by Matt Michel

Technicians and retail salespeople operate where the rubber meets the road in the HVAC industry. If you said they're the most important people in the industry, you'd be right. They're the public face of your company and the industry.

On the other hand, the most underappreciated guy in the HVACR industry is the manufacturer/distributor sales rep or territory manager (TM). Between representing manufacturers and selling to contractors, TMs have a tough job. Like any group of people, some TMs excel at their jobs while others seem to be just passing time. Forget the lazy ones; let's look at the good and great TMs.

Good TMs ...

  • Know their product lines. They study their product lines and can answer just about any question, other than those about technical minutiae. When they can't answer a question, they can navigate the corporate labyrinth to find someone who can.
  • Know about and understand the myriad programs and promotions offered by the product lines they represent. This is no small feat. Some manufacturers have 100 programs or more. Good TMs study programs as hard as they study the products they represent, and help steer contractor customers toward programs that will most benefit them.
  • Represent customers' interests before they represent the interests of the corporate behemoth who employs them. When there's a conflict, good TMs will fight for the contractor. They'll seek information, plead a contractor's case, seek exceptions to policies, and generally serve as the contractor's personal lobbyist.
  • Know the products, programs, and policies, and how to work the system. It's the minimum contractors should expect from their sales reps.

Great TMs ...
Great TMs do all of the above plus, they ...

  • Are students of the trade and of the industry. Great TMs study the business of contracting. They don't show up at a contractor's shop with an order book and a box of donuts. They come with information. They're walking encyclopedias of better practices.
  • Act and operate as advisors or consultants. You can't buy their consulting services without buying the product. Great TMs sell themselves first, with product included as an incidental part of the bundle.
  • Are very efficient. All TMs have tough jobs. If they have a record year, their quota usually gets bumped accordingly, making the next year more difficult. They're charged with supporting policies they may not agree with and almost certainly didn't influence. Their territories continue expanding, making it harder for them to find time for study and research, and harder to spend as much time helping customers. To maintain their effectiveness, great TMs leverage technology and their time to become very efficient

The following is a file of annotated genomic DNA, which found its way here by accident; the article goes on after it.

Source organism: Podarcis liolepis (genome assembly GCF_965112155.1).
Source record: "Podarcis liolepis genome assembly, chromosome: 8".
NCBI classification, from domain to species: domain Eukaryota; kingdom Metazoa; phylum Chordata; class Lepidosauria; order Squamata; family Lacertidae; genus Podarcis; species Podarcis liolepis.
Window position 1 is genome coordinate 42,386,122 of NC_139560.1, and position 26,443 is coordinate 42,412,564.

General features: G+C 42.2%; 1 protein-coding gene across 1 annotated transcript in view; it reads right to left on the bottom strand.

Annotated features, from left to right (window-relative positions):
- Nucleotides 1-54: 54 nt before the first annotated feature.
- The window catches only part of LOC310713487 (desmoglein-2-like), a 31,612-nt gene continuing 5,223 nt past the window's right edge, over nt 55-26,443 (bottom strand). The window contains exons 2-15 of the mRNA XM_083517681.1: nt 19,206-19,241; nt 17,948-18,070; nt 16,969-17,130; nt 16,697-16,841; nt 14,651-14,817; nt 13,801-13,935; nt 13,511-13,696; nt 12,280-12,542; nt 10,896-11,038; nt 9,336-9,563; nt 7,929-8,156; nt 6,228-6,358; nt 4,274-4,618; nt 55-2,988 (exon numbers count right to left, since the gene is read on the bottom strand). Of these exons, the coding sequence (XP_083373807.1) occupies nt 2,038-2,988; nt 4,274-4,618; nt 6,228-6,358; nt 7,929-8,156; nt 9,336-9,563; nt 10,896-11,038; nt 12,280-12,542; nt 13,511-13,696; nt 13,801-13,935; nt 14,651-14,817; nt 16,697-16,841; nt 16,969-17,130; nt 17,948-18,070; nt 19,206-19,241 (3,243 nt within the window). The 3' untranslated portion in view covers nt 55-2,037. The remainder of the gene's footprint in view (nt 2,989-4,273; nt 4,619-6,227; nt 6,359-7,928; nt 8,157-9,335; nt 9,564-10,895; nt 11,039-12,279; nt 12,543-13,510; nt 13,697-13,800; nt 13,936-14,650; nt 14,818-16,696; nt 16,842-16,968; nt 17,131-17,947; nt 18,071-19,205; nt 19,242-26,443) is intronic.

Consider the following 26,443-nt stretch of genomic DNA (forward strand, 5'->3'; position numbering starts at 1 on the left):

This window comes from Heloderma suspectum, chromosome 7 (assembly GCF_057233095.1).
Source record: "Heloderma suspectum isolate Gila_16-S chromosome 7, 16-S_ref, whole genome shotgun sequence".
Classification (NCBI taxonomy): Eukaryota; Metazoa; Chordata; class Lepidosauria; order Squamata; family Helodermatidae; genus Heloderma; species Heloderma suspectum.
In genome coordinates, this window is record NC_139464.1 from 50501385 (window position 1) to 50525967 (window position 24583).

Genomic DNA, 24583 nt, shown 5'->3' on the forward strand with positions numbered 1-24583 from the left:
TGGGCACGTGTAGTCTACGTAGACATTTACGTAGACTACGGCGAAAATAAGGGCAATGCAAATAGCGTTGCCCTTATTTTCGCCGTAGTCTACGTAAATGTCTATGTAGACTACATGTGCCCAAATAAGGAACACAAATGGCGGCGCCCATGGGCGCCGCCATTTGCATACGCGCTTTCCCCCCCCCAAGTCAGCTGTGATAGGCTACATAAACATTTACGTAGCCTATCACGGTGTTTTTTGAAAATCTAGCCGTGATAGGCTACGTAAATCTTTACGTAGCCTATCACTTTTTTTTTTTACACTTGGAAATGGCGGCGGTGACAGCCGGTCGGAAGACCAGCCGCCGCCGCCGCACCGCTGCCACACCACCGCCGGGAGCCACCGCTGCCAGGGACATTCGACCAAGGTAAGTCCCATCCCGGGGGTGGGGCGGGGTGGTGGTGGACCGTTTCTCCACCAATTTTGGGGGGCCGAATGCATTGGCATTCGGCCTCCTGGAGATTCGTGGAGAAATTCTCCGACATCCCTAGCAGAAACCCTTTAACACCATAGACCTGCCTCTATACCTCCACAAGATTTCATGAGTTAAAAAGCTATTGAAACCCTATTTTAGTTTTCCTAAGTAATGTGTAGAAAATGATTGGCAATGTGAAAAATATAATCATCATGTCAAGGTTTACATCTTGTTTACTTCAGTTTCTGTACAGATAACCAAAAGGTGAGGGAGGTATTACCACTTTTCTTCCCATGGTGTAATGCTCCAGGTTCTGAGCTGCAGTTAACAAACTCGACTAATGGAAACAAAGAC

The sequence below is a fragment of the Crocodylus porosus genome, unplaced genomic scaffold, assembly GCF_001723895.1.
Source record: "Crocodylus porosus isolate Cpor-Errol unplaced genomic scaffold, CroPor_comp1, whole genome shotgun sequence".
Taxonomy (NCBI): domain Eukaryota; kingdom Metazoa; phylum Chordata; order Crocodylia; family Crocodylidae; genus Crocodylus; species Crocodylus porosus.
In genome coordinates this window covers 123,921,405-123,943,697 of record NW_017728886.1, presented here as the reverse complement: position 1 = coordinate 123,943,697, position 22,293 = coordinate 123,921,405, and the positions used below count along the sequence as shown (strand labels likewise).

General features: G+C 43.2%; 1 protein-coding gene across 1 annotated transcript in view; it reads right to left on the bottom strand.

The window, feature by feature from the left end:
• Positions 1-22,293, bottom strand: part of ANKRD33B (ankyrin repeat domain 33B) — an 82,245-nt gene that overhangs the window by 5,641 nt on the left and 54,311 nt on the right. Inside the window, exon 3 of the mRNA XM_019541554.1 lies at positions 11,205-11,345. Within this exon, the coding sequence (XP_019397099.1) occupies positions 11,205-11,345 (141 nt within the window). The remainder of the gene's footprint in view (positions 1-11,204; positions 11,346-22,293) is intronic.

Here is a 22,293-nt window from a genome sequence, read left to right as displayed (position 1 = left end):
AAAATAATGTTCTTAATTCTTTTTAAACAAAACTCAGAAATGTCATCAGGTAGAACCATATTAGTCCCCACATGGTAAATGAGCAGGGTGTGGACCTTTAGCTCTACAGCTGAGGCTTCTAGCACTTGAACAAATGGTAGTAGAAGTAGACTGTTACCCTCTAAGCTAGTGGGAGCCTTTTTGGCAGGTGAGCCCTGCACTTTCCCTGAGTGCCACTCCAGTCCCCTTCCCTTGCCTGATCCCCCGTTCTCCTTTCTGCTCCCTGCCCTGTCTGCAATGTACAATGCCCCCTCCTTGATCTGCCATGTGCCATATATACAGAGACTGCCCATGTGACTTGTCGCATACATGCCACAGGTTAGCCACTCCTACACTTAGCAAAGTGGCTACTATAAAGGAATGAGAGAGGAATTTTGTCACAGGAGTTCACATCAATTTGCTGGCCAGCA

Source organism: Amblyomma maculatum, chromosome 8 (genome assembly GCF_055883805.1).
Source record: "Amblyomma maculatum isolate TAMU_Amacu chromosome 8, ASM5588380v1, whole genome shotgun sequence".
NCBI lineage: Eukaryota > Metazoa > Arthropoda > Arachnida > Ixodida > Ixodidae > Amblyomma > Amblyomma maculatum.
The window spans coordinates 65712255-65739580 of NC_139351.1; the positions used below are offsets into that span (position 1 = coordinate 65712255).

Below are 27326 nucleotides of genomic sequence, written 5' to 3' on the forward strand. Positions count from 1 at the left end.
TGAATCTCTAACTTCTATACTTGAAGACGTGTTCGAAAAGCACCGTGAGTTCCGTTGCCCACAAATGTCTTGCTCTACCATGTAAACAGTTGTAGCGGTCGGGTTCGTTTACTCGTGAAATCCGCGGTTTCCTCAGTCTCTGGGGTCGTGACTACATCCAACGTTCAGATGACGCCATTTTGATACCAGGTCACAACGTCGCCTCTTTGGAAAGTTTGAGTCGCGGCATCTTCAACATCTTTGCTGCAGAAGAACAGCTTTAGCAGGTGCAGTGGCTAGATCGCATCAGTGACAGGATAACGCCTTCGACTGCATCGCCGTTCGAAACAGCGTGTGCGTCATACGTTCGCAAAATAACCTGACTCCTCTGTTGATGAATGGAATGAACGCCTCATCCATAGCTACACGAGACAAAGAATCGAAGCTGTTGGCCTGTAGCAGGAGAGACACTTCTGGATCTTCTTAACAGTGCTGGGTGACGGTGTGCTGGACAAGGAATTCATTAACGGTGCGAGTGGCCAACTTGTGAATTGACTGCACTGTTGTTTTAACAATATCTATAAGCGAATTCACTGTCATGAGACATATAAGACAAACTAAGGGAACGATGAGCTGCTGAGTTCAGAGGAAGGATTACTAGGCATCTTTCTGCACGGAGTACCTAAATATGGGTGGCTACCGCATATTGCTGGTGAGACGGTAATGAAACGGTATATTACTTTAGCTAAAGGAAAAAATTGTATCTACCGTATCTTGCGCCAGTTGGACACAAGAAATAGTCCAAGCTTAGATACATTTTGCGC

• Find ways to add value. While they may attend sales and dealer meetings to learn about products and programs, they usually are not sent to programs like HVAC Comfortech that can help them become even better. Yet, as students of their profession, great TMs still find innumerable ways to add value.

As important as great TMs are to their employer and customers, all too often they're overlooked and under appreciated. For the employer, it's all about moving boxes. Over time, the contractors who benefit from great TMs begin to take them for granted (until the TM changes companies or gets promoted). As the great TMs' exemplary standards become accepted as the norm, contractors even forget to say thank you.

Manufacturers that want to build great brands should first build great sales forces. Great salespeople don't cost money; they make money. Supporting a stellar sales force IS supporting the dealer base. It's more important than a fabulous dealer meeting, a terrific seasonal promotion, or a luxurious incentive trip.

Contractors who lack great TMs need to become more demanding. Help your TMs help you. Give them assignments. Ask them to find out the pros and cons of flat rate, for example, including an evaluation of existing flat rate vendors. Don't let territory managers into the shop if all they bring is the latest joke. Make them earn your time. You'll drive the lazy TM insane. The good ones will rise to the occasion. With your help, they can become great.

Oh, and tell them thanks every now and then.

This rant is solely the opinion of Matt Michel, (matt.michel@ServiceRoundtable.com) CEO and president of the Service Roundtable. If youd like to respond to his opinion, send your comments to mailbox@ contractingbusiness.com. The Service Roundtable is one of the industrys largest independent contractor groups. For more information, visit www.ServiceRoundtable.com